I picked up the Edison Menlo Pump Filler at the 2013 Washington DC Pen Show and it’s been a favorite since then. Montblanc Toffee Brown, also a favorite ink, has been the most common inked picked for this pen so it was an obvious choice when I inked it up again. This pen and ink have always gone well together. I inked the pen up way back on November 26th so it was just over two months ago. I did have a rare skipping problem, the only one I can remember, in early January. The pen had been used the day before and stored overnight, nib up, in the pen stand. A very common occurrence, yet this time the pen needed some help getting ink to the feed the next morning. Other then that one incident this ink and pen were a joy to use. The nib has a good flow but it is an extra fine and the Menlo holds a lot of ink, so the pen lasts a long, long time. Because this is a pump filler (think old style Parker Vacumatic this pen is a pain to clean). There’s a thin tub attached to the feed so ink tends to stay in there. Plus, there’s just not a lot of pressure when the water is pumped out. So when I’m cleaning the pen for storage I unscrew the nib & feed to give the pen a good cleaning. An ultrasonic cleaner also saves time with the feed. It does mean applying a little silicone grease when replacing the nib, but is saves so much time. Of course, it’s saves even more time to just re-ink the pen and keep it going. But I bit the bullet this time and cleaned it out for storage. This way I’m more likely to use my other pens. The Edison Menlo has such a large ink capacity and is such a nice writer I always want to reach for it.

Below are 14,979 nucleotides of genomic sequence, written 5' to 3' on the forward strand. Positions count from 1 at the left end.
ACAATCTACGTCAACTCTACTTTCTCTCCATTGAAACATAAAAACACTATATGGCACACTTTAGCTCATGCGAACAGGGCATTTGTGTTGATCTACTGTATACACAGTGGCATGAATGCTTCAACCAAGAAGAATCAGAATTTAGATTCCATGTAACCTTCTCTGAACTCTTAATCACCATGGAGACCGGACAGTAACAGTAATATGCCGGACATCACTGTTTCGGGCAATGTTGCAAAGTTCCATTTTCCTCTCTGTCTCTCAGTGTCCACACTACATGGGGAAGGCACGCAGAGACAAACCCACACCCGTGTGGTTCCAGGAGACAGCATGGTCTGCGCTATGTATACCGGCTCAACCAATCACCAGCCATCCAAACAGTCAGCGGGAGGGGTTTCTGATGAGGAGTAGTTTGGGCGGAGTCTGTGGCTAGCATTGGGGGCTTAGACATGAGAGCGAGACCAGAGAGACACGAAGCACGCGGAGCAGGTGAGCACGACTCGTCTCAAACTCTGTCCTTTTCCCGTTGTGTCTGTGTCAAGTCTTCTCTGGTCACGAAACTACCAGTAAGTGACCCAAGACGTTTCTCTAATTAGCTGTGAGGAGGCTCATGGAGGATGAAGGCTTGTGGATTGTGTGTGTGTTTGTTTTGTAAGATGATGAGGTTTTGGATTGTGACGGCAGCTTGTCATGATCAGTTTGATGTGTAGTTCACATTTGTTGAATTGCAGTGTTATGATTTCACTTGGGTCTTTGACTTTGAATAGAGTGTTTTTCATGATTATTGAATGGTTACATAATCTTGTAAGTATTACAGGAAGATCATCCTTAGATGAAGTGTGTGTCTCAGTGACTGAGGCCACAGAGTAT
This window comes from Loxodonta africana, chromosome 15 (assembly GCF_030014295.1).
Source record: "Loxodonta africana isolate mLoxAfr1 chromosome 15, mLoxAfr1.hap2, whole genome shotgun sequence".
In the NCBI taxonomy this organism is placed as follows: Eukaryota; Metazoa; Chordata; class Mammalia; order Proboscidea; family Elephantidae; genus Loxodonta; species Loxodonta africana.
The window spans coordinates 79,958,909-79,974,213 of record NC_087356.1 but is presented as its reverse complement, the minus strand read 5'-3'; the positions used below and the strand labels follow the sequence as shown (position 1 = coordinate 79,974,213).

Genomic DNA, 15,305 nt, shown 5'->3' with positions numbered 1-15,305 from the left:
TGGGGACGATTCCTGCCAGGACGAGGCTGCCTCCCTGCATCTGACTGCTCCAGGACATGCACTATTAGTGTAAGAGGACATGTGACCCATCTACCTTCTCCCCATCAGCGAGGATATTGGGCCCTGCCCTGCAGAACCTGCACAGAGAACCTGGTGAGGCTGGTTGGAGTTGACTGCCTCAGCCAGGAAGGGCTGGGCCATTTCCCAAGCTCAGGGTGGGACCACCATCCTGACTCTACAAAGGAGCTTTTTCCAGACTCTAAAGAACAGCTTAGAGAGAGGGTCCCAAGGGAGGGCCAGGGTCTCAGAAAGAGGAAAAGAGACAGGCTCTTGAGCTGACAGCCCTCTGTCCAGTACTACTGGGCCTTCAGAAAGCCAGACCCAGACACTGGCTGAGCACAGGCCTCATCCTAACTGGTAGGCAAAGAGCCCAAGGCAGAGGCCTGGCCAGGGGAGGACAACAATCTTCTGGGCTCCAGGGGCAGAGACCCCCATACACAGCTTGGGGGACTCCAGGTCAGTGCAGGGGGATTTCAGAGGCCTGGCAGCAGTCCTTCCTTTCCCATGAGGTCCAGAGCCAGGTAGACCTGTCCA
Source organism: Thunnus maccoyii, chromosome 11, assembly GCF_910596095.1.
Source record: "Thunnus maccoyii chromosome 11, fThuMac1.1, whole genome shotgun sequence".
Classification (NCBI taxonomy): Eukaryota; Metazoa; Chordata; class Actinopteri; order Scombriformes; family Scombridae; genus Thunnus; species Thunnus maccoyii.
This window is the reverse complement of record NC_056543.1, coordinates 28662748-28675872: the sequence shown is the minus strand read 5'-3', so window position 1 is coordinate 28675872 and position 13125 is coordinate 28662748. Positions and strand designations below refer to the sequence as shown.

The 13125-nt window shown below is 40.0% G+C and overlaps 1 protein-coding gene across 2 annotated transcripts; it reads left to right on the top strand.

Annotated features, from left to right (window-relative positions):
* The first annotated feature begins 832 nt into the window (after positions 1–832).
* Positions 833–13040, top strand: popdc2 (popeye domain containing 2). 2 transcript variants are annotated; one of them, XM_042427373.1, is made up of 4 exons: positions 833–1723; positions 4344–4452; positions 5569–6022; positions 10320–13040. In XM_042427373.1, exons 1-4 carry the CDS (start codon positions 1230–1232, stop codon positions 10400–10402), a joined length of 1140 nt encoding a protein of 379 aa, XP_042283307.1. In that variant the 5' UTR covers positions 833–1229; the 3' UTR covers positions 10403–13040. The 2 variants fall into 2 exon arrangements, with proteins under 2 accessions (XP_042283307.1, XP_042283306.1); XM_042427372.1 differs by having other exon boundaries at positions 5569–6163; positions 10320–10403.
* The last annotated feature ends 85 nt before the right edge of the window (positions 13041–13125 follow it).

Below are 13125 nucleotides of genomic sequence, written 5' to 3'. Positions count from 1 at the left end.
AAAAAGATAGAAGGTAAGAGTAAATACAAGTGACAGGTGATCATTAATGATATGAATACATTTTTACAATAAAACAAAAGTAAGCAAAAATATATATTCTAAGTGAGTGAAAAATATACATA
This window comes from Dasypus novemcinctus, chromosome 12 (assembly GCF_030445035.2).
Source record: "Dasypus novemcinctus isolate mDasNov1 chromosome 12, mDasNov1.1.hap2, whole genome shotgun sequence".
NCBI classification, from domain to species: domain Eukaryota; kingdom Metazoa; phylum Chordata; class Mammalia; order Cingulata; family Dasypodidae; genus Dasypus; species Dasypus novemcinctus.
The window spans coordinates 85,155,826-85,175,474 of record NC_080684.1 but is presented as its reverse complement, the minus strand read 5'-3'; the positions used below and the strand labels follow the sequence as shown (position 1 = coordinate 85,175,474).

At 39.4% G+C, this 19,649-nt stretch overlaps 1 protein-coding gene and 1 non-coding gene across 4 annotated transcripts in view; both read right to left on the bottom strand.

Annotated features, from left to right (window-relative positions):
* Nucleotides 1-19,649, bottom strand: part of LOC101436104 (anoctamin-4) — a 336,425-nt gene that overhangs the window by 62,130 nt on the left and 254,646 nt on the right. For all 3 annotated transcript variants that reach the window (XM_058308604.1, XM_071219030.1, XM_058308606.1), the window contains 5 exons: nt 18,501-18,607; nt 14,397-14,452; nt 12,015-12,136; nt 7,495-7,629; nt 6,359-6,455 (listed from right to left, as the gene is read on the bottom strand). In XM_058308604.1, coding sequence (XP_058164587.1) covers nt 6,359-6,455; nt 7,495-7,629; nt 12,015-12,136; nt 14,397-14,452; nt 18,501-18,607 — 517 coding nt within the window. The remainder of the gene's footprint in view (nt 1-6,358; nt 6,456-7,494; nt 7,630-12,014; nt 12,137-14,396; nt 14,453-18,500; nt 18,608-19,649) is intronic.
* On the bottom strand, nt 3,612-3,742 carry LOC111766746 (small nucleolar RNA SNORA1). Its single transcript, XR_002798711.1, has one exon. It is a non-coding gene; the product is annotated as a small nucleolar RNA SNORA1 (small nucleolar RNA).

I recently had a reader question about permanent inks. I thought FPQuest readers may be able to add some answers and comment on my answer.
Question: I’m interested in a fountain pen with an extra fine nib that uses waterproof, archival ink. I have heard that DeAtrementis is that such ink, but am having difficulty finding much info on it. Do you know: 1. Is there a non-clogging waterproof ink for fountain pens? 2. If so, do you have recommendations? 3. If so, do you have a great extra fine pen for sale per the above requirements, or a recommendation for some?
My Answer: I typically use Montblanc Permanent inks (Blue or Black) for permanence. I’ve left these in a extra fine and fine nib pens for over a month, close to two, without any clogging or other adverse affects. Unfortunately they’re more expensive than regular MB inks.
I also like Rohrer & Klingner Salix and Scabiosa along with Diamine Registrar’s although they are iron gall based. While mild compared to older formulas I don’t like to leave them in my pens for more than a couple of weeks, although I gone about a month a times. Flow has never been a problem but the iron gall could corrode the nib over time.
If you need real archival (as in centuries) and don’t want the iron gall inks I think the sailor Nano-Carbon inks (KiwaGuro Black and Sei-Boku Blue) or Platinum pigmented inks are the best choice. I’ve use the black from each brand and find them to flow well in extra fine and fine nibs, even my Platinum ultra extra fine nib. I do have to use the pen every couple days or so otherwise they are hard to start. Other than that the flow is good.
I don’t have any experience with De Atramentis document inks. Noodler’s also has a few options but I’ve never used them.